social change | November 14, 2012

Angela Davis Asks: What It Really Means To Be "Free" In America? [VIDEO]

"One out of every 100 adults is behind bars [in the United States]" Angela Davis cites in a recent keynote address. Even more shocking? "25 per cent of the world's incarcerated population lives in jails and prisons in The United States of America." The human rights activist questioned why it is that the United States has the highest incarcerated population in the world in her speech about race, the justice system, and the consequences of mass incarceration at the University of Arkansas at Little Rock. Having spent 18 months of her life either on trial or in jail, Davis has become a prominent speaker combating oppression at every level of society—with a primary focus on inequality in the justice system.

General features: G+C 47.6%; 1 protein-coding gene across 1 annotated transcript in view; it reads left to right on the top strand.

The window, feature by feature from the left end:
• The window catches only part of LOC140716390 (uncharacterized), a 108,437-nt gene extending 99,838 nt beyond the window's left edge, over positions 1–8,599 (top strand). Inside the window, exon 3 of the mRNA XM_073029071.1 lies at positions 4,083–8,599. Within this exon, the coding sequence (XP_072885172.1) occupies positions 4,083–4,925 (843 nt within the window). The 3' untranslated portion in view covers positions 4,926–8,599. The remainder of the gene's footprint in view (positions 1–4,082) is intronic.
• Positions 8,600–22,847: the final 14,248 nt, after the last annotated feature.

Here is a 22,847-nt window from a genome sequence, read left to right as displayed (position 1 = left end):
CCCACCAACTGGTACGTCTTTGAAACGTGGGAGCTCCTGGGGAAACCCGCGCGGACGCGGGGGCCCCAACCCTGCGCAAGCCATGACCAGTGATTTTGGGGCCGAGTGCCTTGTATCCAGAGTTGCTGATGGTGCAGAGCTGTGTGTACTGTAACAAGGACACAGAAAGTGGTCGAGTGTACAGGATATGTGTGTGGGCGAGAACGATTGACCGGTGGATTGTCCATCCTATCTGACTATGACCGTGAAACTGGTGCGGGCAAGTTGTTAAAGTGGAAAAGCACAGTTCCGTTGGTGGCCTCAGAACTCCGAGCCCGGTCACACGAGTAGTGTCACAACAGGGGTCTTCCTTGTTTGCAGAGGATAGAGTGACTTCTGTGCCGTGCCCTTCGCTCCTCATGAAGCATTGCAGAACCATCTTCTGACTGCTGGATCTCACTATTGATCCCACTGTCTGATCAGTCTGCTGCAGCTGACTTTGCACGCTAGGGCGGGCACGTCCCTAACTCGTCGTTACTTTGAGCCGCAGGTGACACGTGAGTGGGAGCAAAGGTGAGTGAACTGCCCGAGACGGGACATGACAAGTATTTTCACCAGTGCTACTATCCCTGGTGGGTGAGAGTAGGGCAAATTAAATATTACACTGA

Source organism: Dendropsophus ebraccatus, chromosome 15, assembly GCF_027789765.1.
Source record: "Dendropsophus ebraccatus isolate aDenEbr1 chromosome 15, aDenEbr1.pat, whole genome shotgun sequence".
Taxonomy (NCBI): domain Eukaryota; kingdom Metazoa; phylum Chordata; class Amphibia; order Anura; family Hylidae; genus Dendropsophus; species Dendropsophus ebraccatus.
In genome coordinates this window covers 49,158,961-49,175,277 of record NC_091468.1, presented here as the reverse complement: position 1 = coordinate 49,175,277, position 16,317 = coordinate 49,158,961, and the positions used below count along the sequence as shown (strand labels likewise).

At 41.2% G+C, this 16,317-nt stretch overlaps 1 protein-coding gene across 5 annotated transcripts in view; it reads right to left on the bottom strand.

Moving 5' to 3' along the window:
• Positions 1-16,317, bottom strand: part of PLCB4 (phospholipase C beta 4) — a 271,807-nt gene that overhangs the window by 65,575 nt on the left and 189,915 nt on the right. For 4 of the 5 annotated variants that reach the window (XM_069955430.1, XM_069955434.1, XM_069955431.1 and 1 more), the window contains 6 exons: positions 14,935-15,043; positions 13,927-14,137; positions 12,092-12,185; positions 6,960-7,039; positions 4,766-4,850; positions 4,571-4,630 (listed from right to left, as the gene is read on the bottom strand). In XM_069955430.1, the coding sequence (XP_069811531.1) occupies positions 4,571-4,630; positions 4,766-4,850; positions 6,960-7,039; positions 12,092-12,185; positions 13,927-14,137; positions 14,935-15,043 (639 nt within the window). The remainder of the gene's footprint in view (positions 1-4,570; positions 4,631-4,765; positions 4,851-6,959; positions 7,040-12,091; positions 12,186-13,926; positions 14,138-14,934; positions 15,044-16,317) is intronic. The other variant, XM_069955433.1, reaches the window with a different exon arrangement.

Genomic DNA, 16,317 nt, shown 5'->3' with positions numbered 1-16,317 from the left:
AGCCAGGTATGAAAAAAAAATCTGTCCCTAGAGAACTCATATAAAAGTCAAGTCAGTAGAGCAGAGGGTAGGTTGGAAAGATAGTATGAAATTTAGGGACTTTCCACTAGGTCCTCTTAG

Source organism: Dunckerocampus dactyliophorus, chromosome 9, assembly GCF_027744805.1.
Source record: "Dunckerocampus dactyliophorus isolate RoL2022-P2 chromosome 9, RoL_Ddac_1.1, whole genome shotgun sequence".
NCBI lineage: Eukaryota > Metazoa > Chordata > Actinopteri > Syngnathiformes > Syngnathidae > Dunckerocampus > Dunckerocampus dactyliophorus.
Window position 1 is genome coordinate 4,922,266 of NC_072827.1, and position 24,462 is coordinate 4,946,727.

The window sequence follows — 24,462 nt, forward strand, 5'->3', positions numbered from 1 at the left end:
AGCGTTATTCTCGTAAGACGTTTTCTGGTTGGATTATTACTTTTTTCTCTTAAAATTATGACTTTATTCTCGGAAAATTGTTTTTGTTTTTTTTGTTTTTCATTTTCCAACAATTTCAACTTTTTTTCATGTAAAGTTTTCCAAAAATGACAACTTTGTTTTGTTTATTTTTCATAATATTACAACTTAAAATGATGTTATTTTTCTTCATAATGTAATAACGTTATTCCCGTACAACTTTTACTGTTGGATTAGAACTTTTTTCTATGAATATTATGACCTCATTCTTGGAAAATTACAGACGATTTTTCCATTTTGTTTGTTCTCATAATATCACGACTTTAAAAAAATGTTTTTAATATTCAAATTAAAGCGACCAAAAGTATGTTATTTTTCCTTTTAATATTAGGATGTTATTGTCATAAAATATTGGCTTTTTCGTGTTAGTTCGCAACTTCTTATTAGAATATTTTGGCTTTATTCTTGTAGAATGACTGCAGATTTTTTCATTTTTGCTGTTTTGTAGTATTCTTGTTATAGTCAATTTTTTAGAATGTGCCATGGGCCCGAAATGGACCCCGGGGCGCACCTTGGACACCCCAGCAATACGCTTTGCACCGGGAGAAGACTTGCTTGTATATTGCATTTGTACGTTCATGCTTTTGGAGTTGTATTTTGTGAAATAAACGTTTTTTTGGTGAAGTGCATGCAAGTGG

In her books, Abolition Democracy and Are Prisons Obsolete?, she presents extensive research on numerous issues related to race, gender and imprisonment. She questions how "free" the population really is if, "one of the ways [by] which we can determine we are free is by realizing that we're not in prison." This is especially true for members of visible minorities, particularly native Americans, who she says are imprisoned in vastly larger volumes than any other group of people in the country. As a teacher and a world renowned social activist, Davis speaks with passion and experience. In her popular speeches, she breaks down the "prison industrial complex" and asks audiences to seriously consider what life would be like if there were no prisons—and everyone was truly free.